Today we’d like to introduce you to Maya Umemoto Gorman.
Maya, can you briefly walk us through your story – how you started and how you got to where you are today.
I have been involved with the Arts all my life. When I was three years old, my parents enrolled me in my first Ballet class. After that, my love for the Arts was solidified. Until I was 18, I trained strictly in dance; Ballet, Contemporary, you name it. I was first introduced to the camera when I was a teenager because my dad ran his own production company.
I had never anticipated getting into photography specifically. I dabbled in modeling in front of a camera and still am involved with filmmaking, but photography never crossed my mind. One day, I visited an antique store in Long Beach. Looking around, I found a minolta point and shoot camera that I picked up for $20. I shot my first roll of film and fell in love. After visiting my parents in Northern California, my mom gave me her old Canon Rebel 2000. It was the camera which she had taken my own baby photos on, and I felt honored to have it passed down. After that, I could not stop shooting. I shot six personal projects within two months, and I have no anticipation of slowing down.
Great, so let’s dig a little deeper into the story – has it been an easy path overall and if not, what were the challenges you’ve had to overcome?
With the use of all the knowledge on the internet, I learned a great deal about photography, specifically shooting on film, in a short time. I also had camera knowledge from learning about filmmaking, so in simple terms it has been a relatively smooth road.
Film has been a harder medium to learn. The hardest part about shooting film, personally, seems to be the confidence. Without the control of seeing a photo during shoots and fixing things on spot, there is a certain hesitation about trying things completely out of the norm. I find it is easier to be your most creative when you feel the most in control. Because of this, I have been pushing myself harder to stop being my own creative block. To create without fear is to truly create.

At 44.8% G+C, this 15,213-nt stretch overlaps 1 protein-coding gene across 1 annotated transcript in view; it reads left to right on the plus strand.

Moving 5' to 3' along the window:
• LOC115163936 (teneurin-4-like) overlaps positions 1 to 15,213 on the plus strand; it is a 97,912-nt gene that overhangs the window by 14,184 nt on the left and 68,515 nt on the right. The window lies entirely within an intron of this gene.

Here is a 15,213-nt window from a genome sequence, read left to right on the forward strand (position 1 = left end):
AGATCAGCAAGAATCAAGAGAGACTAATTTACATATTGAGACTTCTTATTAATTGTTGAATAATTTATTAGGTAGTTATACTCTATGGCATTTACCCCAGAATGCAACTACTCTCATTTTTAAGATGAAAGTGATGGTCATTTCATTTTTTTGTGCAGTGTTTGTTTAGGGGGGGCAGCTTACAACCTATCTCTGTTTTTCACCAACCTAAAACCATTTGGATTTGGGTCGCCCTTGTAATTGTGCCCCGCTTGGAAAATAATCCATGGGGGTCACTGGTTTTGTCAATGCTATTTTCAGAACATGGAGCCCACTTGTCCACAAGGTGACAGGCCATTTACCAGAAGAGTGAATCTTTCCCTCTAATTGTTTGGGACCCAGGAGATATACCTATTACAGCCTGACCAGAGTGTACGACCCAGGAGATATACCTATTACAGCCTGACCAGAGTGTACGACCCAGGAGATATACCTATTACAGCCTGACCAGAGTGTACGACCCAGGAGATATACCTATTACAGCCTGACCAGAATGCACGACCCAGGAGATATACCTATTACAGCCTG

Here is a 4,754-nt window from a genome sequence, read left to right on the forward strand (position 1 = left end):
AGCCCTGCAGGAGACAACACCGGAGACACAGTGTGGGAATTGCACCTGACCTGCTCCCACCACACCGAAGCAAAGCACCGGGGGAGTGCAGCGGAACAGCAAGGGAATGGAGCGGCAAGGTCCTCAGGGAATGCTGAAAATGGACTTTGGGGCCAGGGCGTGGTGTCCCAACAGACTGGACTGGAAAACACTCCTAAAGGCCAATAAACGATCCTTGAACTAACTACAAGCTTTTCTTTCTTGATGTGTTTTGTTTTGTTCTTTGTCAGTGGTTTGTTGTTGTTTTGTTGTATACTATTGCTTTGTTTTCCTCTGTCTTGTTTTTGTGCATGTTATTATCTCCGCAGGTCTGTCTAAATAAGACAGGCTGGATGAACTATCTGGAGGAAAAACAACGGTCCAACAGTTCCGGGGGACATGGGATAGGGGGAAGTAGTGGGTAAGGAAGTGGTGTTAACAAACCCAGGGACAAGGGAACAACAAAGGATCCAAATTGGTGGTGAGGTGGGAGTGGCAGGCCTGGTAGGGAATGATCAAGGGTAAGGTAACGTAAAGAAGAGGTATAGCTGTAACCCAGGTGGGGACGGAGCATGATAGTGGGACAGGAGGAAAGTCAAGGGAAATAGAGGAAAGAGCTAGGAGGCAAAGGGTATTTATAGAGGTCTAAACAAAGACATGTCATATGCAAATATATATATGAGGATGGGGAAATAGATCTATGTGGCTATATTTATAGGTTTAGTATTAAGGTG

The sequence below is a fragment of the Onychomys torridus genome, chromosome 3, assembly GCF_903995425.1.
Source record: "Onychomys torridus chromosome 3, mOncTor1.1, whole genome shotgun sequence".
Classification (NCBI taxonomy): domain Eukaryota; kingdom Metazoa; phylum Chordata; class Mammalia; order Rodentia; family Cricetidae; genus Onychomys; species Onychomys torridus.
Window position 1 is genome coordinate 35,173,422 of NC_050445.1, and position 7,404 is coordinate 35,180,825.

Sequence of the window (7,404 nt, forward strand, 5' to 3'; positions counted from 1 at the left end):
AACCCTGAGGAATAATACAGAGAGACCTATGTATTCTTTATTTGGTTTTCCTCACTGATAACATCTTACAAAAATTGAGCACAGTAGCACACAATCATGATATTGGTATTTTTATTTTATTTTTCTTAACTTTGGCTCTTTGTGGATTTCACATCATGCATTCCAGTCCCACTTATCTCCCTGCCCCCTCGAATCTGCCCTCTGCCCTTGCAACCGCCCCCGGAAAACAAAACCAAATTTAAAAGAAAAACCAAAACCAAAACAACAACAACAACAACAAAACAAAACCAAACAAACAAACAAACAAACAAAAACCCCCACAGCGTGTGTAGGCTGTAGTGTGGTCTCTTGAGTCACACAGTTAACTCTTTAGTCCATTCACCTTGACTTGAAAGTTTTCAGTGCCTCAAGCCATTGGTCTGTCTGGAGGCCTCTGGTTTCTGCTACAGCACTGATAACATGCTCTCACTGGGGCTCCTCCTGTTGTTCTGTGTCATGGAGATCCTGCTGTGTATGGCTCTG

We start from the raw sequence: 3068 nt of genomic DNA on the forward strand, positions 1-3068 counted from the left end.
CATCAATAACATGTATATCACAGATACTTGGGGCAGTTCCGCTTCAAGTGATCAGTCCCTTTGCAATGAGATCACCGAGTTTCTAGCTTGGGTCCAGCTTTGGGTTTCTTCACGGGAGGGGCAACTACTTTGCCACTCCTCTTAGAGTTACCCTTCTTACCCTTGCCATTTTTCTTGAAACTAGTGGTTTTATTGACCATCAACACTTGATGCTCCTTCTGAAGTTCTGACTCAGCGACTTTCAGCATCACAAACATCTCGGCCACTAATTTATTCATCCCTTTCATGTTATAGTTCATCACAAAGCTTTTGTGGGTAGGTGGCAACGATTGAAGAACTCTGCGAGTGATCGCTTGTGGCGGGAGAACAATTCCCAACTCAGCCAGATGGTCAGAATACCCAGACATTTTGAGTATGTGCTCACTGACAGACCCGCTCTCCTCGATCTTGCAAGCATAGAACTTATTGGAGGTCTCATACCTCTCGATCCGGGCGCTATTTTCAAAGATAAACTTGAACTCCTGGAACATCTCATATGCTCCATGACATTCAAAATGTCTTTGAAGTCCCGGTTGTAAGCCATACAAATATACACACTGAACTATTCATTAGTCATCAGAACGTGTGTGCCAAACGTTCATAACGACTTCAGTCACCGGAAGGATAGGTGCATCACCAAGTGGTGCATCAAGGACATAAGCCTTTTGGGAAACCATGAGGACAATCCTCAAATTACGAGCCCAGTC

I would say it has been a smooth road in comparison to other things I have learned. Learning to dance with confidence took me years! With that in mind, I still have so much to learn about photography in general and am so excited to watch my craft grow and evolve.
Please tell us more about your art.
I am currently in the process of making art a full-time job for myself. I am a full-time student with artist dreams. Within photography and filmmaking, my goal is representation and expression through Arts. The possibilities through Arts are truly limitless! We have the chance to show people new perspectives and change the world through expressions.
If I were to pick something that sets me apart, I would say it is how genuine I am, and always try to be, when working behind the camera. When going through hardships, or just feeling certain emotions, my first instinct is to sketch out a shoot. I don’t hold back on expressing my own feelings, as well as others. If I am going through hardships or certain emotions, that means someone else has felt the same way and may benefit from its representation on screen.
In terms of models and subjects of shoots, I am most proud of making people feel beautiful in front of the camera. I have had a number of people say, “You made me feel so beautiful!” or “I usually hate pictures of myself, but I love these!” What people don’t realize is they are beautiful, all I do is capture with the eye of my camera! I am grateful to be able to allow people to see themselves through the lens of art.
Do you look back particularly fondly on any memories from childhood?
I had a pretty awesome childhood, so to choose a single memory is difficult. My favorite memories as a child was always going Disneyland. When my parents would tell me we were leaving that weekend to visit the park, it would make my entire month. I remember waking up at 6am out of pure excitement, so we could go to the park when it opened. I absolutely loved the park and would stay up till it closed at midnight. I have no idea how my parents put up with me.
- Website: mayamoto.art
- Email: firstname.lastname@example.org
- Instagram: mayamoto_
Models: Kaelie Osorio, Alyssa Urrutia, Chloe Vann, Hannah Felder, Keilan Stafford